A new breed of internet business enterprises was born with the internet’s growth as the most preferred medium for communication and business activities. These new pioneers mushroomed across the globe, anticipating a spectacular rise in the number of clients wanting access to the Internet and related services. The new class of business enterprises, popularly known as Internet Service Providers, were engaged in fulfilling the needs of the millions of internet users by providing them secure and speedy access to the Internet.
In strictly technical terms, an ISP is an enterprise that offers users access to the Internet and related services. They provide services such as Internet transit domain name registration and hosting, dial-up access, leased line access, and collocation. Typically an ISP charges a monthly access fee to the consumer based on either internet usage hours. The client then has access to the Internet, although the speed at which this data is transferred varies widely depending on its technology. They usually have infrastructures like communication setups and high-end servers connected to the national internet backbone through gateways with excellent bandwidth and reliable security protocols.
To understand the Internet Service Provider, we must understand Internet connection methods. The internet data transfer speed can generally be divided into two categories, namely dial-up and broadband. Dial-up connections require the use of a phone line and usually have connection speeds of 56KBPS or less. On the other hand, broadband can be either ISDN Broadband wireless access, Cable modem DSL Satellite or Ethernet. Broadband provides always-on internet access and varies in speed between 64KBPS and 20MBPS. With the increasing popularity of file sharing and downloading music and the general demand for faster page loads, higher bandwidth connections are becoming more popular. Internet service providers are under pressure to upgrade to the latest trends to keep pace with the growing customer demands.
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The ISP’s role is to provide services beyond just Internet connectivity, such as e-mail, web hosting, and technical support. The ISP must perform all authentication and accounting functions necessary to access and then bill their users for it. ISPs have several tier set-ups involving smaller ISPs to increase investment returns and efficiently manage a geographically extensive, high capacity network. Such a model with a network of smaller ISPs as customers of the larger ISP can be deployed to serve customers in locations where a single ISP could not have provided internet access.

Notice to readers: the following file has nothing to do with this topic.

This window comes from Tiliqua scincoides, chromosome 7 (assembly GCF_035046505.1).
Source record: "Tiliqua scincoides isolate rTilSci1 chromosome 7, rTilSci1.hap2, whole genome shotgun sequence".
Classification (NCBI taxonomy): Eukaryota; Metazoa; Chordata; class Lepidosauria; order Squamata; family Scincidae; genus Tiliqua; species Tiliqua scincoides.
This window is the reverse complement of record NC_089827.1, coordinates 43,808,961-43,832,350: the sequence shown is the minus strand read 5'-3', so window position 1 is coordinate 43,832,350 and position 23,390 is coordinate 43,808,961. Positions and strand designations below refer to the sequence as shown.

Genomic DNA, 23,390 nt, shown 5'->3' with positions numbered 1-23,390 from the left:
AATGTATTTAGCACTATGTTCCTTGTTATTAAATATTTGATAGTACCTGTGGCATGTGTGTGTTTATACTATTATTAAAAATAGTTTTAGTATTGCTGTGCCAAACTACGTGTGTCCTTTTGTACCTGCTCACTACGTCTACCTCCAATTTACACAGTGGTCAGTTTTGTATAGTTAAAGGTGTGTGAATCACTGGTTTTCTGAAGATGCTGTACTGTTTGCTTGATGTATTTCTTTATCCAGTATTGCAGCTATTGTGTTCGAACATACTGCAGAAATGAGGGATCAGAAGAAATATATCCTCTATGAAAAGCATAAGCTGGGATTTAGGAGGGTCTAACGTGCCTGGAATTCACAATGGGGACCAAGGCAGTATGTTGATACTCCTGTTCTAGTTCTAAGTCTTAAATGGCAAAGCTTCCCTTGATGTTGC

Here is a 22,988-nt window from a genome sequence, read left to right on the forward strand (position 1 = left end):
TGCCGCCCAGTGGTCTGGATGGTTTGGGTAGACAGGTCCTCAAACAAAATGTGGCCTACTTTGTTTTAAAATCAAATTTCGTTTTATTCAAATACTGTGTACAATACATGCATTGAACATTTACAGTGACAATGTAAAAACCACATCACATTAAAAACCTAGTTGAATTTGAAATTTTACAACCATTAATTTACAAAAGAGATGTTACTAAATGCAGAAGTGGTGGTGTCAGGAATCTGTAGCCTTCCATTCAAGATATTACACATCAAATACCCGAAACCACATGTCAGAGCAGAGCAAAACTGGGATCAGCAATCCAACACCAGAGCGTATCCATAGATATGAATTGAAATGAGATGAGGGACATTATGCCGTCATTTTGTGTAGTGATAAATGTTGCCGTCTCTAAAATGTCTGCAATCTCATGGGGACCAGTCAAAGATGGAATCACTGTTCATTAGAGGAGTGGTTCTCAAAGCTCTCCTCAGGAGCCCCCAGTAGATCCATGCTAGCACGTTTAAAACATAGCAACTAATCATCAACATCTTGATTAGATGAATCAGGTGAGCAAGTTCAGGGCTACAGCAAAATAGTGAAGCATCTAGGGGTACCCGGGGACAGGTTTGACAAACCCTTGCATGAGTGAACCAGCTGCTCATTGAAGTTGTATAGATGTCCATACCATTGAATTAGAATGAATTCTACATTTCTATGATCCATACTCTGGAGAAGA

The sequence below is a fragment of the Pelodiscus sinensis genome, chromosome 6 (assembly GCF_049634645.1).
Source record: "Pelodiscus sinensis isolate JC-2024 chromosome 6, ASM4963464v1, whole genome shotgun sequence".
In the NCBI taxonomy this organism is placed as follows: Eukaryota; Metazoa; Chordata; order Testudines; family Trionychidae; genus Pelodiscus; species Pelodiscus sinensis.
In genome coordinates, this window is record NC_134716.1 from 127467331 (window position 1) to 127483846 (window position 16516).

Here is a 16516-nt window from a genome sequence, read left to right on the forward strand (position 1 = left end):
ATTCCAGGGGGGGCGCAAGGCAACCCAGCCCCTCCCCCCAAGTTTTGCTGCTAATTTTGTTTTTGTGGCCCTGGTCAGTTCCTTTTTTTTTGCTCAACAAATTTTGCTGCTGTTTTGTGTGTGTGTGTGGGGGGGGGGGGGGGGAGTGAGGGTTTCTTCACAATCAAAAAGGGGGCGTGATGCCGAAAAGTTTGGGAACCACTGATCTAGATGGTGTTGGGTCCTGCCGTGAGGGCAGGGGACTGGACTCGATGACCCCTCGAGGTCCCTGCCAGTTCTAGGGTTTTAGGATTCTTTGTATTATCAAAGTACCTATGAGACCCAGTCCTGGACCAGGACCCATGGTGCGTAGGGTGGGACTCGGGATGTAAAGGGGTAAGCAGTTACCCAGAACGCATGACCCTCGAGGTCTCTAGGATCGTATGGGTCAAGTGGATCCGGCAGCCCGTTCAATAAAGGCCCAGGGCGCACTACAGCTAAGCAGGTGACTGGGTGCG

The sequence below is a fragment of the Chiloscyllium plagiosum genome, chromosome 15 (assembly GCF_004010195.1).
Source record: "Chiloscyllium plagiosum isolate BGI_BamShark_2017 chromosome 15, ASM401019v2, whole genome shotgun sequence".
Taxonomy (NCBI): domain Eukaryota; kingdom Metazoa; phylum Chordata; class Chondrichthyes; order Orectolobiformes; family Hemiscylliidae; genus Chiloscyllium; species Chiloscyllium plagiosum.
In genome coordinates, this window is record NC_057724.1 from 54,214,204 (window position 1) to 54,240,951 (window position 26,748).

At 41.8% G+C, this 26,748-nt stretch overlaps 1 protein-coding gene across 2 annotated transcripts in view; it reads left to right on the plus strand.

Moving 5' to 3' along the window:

The Internet Service Providers have survived through some testing times with governments taking their own sweet time in taking vital decisions relating to bandwidth and other Internet-related matters. Commercial use of the Internet began in the early 90s. Connecting to the Internet, in the beginning, proved to be quite a challenge. Users had to figure out how to create the dial-up connection on their own using Windows early versions. As the Internet gained momentum, the technology began to evolve. Faster connections and more accessible software became available. V.90, which brought download speeds up to 56k or 56,000bps, developed in 1998. Larger companies began to offer Internet services.
Technologies changed fast, and newer ones appeared on the internet scenario with monotonous regularity. Broadband, DSL, Cable Modems, Ethernet, you name it, the technology was there. Pricing, technology, and market share drove the Internet economy, and the Internet Service Providers had to survive some fierce competition. Many small ISPs began using wireless technology to provide broadband access. The use of wireless technology fueled the way for wireless networks that are in everyday use today. Internet became fast and furious, and ISPs were seen struggling to stay ahead as best possible. The Internet market seemed to settle, and ISPs began to move forward. Broadband today has become the connection of choice. DSL and cable modem are the most popular broadband connections. Wireless Internet is still offered but has become more popular on mobile hand-held devices.
With the initial wobbles and shaky starts overcome, Internet Service Providers have today become the stable and secure manner of access to the internet. Encryption technologies, Secured Socket Layers, and other accepted forms of internet security, together with leap-frogging connection speeds, have established these ISPs eliminating the threat of another dot.com crash and bringing excellent economic viability into this new breed of web enterprise. The debacles of the past could now be swept under the carpet.
Revolutionary technologies, brave new thrust areas, and a strong new will for survival have brought the ISPs to a crucial turning point in their existence. Today it is not a question of mere fact but one of qualitative existence. Bottom lines are crucial as they always were, but a new meaning has come when the emphasis is on technology and quality rather than mere run-of-the-mill services. The Internet Service Provider has indeed entered an exciting new range of services apart from providing quality internet access through innovative new technologies.